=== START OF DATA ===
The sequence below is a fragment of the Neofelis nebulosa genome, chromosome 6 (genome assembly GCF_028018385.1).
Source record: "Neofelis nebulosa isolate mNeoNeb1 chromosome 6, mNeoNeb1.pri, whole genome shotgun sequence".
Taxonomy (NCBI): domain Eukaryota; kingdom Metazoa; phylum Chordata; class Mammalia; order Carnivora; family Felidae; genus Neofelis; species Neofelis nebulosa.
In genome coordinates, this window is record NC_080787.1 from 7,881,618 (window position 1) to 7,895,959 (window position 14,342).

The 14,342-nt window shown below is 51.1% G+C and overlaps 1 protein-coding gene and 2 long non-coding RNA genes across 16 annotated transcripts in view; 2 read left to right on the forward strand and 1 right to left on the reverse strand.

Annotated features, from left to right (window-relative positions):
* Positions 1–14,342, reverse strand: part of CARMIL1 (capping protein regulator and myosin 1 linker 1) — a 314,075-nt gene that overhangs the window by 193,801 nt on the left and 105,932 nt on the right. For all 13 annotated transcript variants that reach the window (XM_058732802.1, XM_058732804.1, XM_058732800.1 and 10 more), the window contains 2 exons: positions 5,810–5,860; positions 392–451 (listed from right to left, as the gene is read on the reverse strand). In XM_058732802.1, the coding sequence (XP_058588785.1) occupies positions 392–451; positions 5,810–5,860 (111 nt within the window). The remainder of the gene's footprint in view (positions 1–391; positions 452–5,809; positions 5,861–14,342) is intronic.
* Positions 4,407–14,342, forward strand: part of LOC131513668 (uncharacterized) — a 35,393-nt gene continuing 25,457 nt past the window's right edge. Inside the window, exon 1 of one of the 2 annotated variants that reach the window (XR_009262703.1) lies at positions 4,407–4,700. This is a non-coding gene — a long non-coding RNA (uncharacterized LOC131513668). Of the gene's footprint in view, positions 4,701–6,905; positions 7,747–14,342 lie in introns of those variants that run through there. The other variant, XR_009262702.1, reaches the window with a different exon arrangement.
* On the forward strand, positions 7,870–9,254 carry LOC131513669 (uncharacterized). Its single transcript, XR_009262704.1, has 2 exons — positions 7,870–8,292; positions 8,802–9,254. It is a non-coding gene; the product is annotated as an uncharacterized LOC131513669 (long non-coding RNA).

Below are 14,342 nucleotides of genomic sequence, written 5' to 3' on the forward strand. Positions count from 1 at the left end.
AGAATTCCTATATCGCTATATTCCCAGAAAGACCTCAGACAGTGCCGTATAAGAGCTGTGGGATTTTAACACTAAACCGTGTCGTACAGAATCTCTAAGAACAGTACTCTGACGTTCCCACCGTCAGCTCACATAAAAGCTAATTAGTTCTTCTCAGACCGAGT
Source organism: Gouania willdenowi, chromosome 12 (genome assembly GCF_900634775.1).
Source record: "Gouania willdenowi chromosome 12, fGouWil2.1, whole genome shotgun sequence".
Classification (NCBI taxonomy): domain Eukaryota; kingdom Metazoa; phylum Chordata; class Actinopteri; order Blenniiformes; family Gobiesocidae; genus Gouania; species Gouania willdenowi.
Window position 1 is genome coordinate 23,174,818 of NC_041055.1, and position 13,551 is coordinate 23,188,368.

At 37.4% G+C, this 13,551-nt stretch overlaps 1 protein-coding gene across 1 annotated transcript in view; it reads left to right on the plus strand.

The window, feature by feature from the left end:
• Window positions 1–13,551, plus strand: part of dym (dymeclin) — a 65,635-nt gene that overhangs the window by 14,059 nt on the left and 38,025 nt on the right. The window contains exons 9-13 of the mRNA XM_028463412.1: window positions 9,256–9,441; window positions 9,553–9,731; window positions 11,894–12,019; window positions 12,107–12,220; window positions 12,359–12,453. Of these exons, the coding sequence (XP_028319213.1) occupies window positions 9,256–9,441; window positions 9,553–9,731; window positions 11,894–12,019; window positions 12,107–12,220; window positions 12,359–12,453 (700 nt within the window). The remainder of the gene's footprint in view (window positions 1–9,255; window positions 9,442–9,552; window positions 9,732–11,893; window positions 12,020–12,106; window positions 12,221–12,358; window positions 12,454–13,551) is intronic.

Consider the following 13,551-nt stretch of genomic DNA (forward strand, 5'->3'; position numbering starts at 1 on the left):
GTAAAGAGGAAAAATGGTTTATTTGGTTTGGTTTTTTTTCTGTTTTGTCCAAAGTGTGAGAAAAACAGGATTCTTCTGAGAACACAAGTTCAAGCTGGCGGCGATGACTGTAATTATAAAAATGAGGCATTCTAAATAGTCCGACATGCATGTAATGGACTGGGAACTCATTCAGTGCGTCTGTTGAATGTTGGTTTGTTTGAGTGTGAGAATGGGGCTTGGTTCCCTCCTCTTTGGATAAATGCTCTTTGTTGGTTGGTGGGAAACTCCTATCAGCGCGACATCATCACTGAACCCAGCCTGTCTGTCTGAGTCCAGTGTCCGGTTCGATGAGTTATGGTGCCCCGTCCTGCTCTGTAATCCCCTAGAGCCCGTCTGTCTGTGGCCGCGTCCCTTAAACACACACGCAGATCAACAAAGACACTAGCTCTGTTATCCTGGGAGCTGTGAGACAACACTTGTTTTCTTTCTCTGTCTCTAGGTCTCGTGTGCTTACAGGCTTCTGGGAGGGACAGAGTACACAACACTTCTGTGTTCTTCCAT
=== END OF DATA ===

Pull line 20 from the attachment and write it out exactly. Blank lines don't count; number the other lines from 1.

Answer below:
GTAAAGAGGAAAAATGGTTTATTTGGTTTGGTTTTTTTTCTGTTTTGTCCAAAGTGTGAGAAAAACAGGATTCTTCTGAGAACACAAGTTCAAGCTGGCGGCGATGACTGTAATTATAAAAATGAGGCATTCTAAATAGTCCGACATGCATGTAATGGACTGGGAACTCATTCAGTGCGTCTGTTGAATGTTGGTTTGTTTGAGTGTGAGAATGGGGCTTGGTTCCCTCCTCTTTGGATAAATGCTCTTTGTTGGTTGGTGGGAAACTCCTATCAGCGCGACATCATCACTGAACCCAGCCTGTCTGTCTGAGTCCAGTGTCCGGTTCGATGAGTTATGGTGCCCCGTCCTGCTCTGTAATCCCCTAGAGCCCGTCTGTCTGTGGCCGCGTCCCTTAAACACACACGCAGATCAACAAAGACACTAGCTCTGTTATCCTGGGAGCTGTGAGACAACACTTGTTTTCTTTCTCTGTCTCTAGGTCTCGTGTGCTTACAGGCTTCTGGGAGGGACAGAGTACACAACACTTCTGTGTTCTTCCAT